Around the Web

Here are some important law-and-religion news stories from around the web:

What Does Delay of the Big Mandate Suggest for the Little Mandate?

As has been widely reported, the Obama Administration has decided to delay by one year implementation of the mandate that all employers with more than 50 employees must provide insurance for their employees (I’ll call this the “big” mandate). The reason for the delay seems to be largely economic and administrative: the White House has been persuaded to delay in order to ease the transition for employers.

Over at Religion Clause blog, Professor Friedman suggests that delay in enforcement of the big mandate may also mean that courts will now find greater attraction in dismissing suits against the contraception mandate (which is one small piece of the larger requirement to provide insurance–I’ll call it the “little” mandate) on grounds of ripeness. I confess that this was my first reaction as well; delay in enforcement means that there is more time for the Administration to change its mind, tweak the rule, etc.

But some friends with whom I batted the idea around have persuaded me that such dismissals are not probable. The reason is that as recently as June 25 (exactly 1 week before the announcement about delay), the Administration announced the “final rule” involving the little mandate. That means that the injury (assuming that there is an injury) is no longer speculative. It is certain. Ripeness doctrine aims to ensure than an issue is sufficiently final that it is ready for judicial review.  “A claim is not ripe for adjudication if it rests upon contingent future events that may not occur as anticipated, or indeed may not occur at all.” Texas v. United States, 523 U.S. 296, 300 (1998). But the little mandate is now final. So unless, as part of its delay on the big mandate, the Administration also indicates that it is now reconsidering the finality of the little mandate, dismissal of a lawsuit against the little mandate on ripeness grounds seems unlikely.

There is another way that delay of the big mandate might affect arguments about the little mandate. The RFRA test demands that once the plaintiffs show that the particular law or rule represents a substantial burden on their religious exercise, the government is required to show that the burden is justified by a compelling interest and that it is pursuing that compelling interest by the least restrictive means. Most of the attention thus far has focused on the means element; many arguments have been advanced that there are many less restrictive means for the government to achieve its interest, assuming that interest to be compelling.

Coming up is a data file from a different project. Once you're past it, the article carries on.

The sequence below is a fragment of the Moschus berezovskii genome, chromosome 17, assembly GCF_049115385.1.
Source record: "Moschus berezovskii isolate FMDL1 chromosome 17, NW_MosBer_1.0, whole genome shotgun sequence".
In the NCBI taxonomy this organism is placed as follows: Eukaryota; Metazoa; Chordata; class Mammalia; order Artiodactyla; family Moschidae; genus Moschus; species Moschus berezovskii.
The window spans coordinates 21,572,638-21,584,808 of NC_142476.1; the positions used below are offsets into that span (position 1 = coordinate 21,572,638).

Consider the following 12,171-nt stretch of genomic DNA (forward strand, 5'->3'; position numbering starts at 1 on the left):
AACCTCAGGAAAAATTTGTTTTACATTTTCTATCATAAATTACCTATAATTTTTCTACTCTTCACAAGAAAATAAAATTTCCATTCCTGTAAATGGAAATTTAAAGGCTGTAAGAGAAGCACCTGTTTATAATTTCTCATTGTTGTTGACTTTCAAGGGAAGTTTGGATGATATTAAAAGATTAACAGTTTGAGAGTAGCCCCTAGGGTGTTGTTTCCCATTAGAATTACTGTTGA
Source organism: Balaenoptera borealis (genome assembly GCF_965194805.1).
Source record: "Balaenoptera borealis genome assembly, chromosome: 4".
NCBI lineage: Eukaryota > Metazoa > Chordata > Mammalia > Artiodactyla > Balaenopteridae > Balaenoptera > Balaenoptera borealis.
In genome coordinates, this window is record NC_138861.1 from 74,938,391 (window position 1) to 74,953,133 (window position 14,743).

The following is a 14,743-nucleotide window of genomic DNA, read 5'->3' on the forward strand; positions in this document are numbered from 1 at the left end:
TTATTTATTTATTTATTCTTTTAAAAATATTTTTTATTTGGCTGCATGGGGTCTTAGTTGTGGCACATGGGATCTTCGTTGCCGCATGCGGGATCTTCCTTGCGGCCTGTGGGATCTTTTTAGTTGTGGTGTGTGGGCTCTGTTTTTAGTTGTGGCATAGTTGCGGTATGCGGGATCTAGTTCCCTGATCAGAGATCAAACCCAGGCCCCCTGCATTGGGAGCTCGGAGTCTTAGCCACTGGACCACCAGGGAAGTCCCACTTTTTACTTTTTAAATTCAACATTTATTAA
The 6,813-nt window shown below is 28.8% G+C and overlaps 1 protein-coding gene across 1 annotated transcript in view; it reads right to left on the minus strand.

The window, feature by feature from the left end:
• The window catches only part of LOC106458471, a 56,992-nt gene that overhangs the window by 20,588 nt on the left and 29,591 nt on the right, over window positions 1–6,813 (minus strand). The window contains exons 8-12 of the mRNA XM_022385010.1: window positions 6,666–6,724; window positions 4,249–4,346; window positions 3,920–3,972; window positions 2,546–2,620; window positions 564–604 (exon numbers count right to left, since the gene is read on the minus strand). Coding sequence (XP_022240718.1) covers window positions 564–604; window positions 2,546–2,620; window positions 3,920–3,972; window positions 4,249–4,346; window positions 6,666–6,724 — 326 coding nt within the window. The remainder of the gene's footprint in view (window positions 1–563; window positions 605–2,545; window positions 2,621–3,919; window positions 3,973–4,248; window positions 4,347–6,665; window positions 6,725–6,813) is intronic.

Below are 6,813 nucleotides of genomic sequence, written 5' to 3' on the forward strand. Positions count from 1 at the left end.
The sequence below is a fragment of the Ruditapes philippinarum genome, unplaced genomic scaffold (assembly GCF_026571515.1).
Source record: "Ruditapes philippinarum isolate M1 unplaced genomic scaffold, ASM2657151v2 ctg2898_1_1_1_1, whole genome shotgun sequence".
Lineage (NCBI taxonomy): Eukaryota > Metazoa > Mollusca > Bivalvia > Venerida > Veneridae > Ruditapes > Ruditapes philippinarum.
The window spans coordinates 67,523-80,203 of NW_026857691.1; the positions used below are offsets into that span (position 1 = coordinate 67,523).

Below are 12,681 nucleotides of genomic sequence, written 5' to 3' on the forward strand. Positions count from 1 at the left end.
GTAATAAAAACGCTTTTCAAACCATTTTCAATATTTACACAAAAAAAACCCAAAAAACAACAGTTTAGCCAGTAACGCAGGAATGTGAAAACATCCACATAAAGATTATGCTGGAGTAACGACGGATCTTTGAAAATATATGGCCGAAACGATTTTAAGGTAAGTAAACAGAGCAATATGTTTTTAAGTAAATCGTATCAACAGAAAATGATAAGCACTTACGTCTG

But delay of the big mandate might go to the question of whether the government’s interest actually is compelling at all. It has always been difficult to know precisely what it is that makes a government interest compelling. It may be somewhat easier to identify those characteristics that make an interest not compelling. In his article, “A RFRA Runs Through It: Religious Freedom and the US Code,” Professor Michael Stokes Paulsen wrote that an interest is not compelling if it involves only issues of expense or administration: “Government–except in perhaps the most exceptional situations–does not have a compelling interest in bureaucratic convenience or ease of administration.”

The situation here, however, is a little bit different. The government can say that its interest in, say, “public health” continues to be compelling and continues to be the ground of the contraception mandate. But another even more compelling interest–the economic and administrative expenses that employers will suffer as a result of (what the Administration now believes is) premature enforcement of the big mandate–is more important than whatever interest it has in enforcement of the little mandate right now. The idea is: yes, the contraceptives mandate is important. But it’s even more important that we make it easy for businesses to implement the employee coverage mandate in an economically and administratively feasible manner. We are willing to delay implementation of the mandate to cover employees generally (for economic/administrative reasons), at the expense of getting immediate coverage for contraceptives for those selfsame employees.